Time: Oct 21 4:00 PM

Headshot of Peter WitkowskyDéjà vu is commonly understood to be "a feeling that one has seen or heard something before" (Merriam-Webster, Sense 1b). It's a feeling often experienced while reading literature but not necessarily identified as such, one writer's influence over another or parody (even self-parody) being always a more likely explanation than the extrasensory or paranormal! Still, it can be an unsettling feeling, particularly when, as in our case, two of us experienced the same curious sensation more or less simultaneously, while reading different chapters of the same book, and thinking of two different books, by a different author. The authors are Charles Dickens and Henry James, the former an unapologetic literary populist, the latter if not exactly an elitist then something close to that, certainly remoter than Dickens, and more challenging.

This presentation considers two examples of Dickens's apparent influence over James that have either not been noticed by most readers or have been written off as unimportant. No prior knowledge of either author or familiarity with any of the texts in question (Dombey and Son by Dickens, Daisy Miller and The Turn of the Screw by James) is required. If you haven't read them, maybe after this you will!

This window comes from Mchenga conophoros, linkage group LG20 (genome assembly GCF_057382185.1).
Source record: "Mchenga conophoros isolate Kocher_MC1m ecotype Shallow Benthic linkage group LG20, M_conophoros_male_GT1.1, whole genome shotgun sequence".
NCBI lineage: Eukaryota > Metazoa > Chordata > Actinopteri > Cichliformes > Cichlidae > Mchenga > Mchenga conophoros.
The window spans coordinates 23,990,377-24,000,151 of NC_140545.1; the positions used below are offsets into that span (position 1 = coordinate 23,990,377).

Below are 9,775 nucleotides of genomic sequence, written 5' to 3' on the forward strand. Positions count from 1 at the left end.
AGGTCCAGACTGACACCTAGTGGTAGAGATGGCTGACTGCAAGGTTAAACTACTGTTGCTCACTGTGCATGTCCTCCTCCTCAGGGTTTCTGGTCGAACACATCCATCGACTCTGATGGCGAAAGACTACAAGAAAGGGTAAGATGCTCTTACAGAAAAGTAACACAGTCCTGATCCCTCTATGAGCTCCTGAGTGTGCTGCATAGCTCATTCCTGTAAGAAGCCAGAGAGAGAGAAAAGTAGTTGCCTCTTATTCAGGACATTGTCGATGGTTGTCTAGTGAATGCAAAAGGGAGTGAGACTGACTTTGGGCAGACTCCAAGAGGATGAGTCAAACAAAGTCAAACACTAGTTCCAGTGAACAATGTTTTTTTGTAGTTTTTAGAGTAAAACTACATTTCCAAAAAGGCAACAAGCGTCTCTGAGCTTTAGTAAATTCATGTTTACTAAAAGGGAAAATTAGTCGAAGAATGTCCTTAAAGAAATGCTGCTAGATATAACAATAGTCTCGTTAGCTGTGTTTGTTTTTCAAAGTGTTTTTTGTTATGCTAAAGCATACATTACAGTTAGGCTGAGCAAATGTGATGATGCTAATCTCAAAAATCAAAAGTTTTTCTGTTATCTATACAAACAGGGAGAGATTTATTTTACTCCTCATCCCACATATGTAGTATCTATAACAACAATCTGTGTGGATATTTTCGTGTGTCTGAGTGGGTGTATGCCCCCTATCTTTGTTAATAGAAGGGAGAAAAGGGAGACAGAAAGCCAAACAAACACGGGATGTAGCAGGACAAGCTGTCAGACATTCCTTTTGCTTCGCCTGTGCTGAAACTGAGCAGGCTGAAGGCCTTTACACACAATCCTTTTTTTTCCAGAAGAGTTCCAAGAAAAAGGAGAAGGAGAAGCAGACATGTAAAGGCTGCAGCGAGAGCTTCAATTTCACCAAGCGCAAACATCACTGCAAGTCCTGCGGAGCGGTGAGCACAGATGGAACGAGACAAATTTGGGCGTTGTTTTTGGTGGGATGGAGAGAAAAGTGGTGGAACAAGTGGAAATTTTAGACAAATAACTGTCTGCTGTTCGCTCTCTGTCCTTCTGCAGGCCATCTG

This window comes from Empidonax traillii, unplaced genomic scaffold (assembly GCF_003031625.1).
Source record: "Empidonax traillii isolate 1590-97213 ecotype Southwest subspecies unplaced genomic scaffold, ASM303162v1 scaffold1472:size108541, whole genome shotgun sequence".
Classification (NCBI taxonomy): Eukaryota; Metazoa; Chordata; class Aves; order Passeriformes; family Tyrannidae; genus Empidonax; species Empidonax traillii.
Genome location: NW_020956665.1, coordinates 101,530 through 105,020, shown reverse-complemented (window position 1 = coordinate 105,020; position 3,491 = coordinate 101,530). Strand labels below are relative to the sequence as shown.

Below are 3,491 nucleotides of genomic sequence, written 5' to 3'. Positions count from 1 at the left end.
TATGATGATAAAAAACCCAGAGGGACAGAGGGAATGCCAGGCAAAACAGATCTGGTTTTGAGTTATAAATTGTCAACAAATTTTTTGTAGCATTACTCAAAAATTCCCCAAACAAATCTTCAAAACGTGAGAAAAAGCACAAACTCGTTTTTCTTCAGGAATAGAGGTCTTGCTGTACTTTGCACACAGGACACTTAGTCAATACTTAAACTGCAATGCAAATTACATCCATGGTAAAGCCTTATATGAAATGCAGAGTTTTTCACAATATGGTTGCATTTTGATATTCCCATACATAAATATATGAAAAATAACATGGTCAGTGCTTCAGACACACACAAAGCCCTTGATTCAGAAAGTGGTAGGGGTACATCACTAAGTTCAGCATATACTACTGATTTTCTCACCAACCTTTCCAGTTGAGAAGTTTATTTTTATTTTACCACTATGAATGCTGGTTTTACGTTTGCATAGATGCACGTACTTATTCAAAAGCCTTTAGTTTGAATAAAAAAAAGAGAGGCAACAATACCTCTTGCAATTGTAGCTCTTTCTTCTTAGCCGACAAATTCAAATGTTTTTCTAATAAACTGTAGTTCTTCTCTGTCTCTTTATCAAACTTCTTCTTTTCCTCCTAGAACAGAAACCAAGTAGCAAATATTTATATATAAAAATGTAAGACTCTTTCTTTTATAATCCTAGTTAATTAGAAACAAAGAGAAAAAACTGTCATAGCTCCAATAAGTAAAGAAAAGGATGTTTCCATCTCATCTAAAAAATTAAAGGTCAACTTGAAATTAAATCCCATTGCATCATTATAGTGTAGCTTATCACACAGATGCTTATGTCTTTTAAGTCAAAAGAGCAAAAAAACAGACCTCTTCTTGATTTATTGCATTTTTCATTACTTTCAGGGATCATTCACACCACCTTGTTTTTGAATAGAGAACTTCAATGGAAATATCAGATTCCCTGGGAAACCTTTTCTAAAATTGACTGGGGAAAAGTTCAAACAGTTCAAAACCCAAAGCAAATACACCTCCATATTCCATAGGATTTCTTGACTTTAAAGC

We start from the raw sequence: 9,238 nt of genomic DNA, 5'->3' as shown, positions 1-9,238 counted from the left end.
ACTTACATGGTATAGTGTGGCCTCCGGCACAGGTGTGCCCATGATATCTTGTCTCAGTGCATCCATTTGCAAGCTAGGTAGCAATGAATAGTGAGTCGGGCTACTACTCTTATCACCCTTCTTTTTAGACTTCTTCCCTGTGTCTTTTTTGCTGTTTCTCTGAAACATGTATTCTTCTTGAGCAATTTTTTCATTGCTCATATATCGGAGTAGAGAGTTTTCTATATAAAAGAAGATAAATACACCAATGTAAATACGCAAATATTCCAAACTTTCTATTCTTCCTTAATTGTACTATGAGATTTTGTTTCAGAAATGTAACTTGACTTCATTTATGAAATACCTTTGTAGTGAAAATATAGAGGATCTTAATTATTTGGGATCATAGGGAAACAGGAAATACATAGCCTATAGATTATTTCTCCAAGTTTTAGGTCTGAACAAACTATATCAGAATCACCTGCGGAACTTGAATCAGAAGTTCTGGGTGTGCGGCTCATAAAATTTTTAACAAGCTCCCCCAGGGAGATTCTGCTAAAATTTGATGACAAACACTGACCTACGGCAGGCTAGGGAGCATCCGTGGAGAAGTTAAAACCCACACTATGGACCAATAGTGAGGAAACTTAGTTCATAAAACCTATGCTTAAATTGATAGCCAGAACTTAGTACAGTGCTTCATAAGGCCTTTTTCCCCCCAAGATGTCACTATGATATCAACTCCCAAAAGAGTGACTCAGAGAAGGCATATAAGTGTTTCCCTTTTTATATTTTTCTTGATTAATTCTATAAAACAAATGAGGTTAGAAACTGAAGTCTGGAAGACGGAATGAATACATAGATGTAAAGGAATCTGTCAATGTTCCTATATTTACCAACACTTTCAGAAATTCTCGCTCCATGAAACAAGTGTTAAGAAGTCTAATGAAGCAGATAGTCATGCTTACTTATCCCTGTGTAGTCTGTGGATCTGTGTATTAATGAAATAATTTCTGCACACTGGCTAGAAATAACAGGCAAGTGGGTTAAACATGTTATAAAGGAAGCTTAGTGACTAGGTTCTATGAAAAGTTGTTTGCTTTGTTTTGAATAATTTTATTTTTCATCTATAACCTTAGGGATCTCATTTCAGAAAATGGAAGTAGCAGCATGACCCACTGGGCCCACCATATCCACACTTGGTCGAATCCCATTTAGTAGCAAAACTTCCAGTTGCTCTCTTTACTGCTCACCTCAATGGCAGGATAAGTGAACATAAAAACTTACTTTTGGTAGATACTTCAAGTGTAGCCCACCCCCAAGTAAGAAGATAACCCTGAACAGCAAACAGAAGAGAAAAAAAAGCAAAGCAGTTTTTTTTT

Lizzie is a Masters student in English Literature at SUNY New Paltz and a proud alumna of Mount Saint Mary College. She was the 2021 recipient of the James V. and Jane R. McEnery Award for Excellence in English. She aspires to share her passion for literature and writing to future college students. Peter is an Associate Professor of English at MSMC and currently the Chair of the Division of Arts & Letters. Besides first-year courses, he routinely teaches Modern American Grammar and occasionally an English elective.

This presentation grew out of the Charles Dickens course Peter taught and Lizzie took in Spring '21, when both were struck by the familiarity of certain passages in the 1848 novel Dombey and Son and were surprised to learn that each was reminded of a different work by the later author Henry James. This made us curious about the Dickens-James connection, and the presentation represents our joint attempt to assign meaning to the apparent allusion.

"Analogies or Differences": Dickensian Déjà vu in Two Tales by Henry James will take place via Zoom at 4:00 p.m. on Thursday, October 21st.  Please click here to attend virtually.  Once you sign up, you'll receive an email with the meeting link.